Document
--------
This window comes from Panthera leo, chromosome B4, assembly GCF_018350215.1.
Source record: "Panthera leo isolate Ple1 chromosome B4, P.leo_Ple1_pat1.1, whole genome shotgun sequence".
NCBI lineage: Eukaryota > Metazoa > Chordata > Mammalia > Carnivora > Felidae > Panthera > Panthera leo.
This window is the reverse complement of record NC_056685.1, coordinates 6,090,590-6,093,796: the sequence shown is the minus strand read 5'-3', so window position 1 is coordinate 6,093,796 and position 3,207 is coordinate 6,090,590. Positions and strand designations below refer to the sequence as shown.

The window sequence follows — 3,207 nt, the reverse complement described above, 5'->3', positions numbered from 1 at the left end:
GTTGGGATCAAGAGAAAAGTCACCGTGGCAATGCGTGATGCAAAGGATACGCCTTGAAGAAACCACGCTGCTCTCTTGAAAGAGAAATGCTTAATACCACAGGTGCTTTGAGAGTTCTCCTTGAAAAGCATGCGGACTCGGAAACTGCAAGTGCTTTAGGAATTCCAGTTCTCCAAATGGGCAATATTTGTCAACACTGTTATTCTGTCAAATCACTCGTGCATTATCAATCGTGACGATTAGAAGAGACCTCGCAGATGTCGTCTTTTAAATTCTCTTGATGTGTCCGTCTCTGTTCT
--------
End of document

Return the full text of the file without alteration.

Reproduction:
This window comes from Panthera leo, chromosome B4, assembly GCF_018350215.1.
Source record: "Panthera leo isolate Ple1 chromosome B4, P.leo_Ple1_pat1.1, whole genome shotgun sequence".
NCBI lineage: Eukaryota > Metazoa > Chordata > Mammalia > Carnivora > Felidae > Panthera > Panthera leo.
This window is the reverse complement of record NC_056685.1, coordinates 6,090,590-6,093,796: the sequence shown is the minus strand read 5'-3', so window position 1 is coordinate 6,093,796 and position 3,207 is coordinate 6,090,590. Positions and strand designations below refer to the sequence as shown.

The window sequence follows — 3,207 nt, the reverse complement described above, 5'->3', positions numbered from 1 at the left end:
GTTGGGATCAAGAGAAAAGTCACCGTGGCAATGCGTGATGCAAAGGATACGCCTTGAAGAAACCACGCTGCTCTCTTGAAAGAGAAATGCTTAATACCACAGGTGCTTTGAGAGTTCTCCTTGAAAAGCATGCGGACTCGGAAACTGCAAGTGCTTTAGGAATTCCAGTTCTCCAAATGGGCAATATTTGTCAACACTGTTATTCTGTCAAATCACTCGTGCATTATCAATCGTGACGATTAGAAGAGACCTCGCAGATGTCGTCTTTTAAATTCTCTTGATGTGTCCGTCTCTGTTCT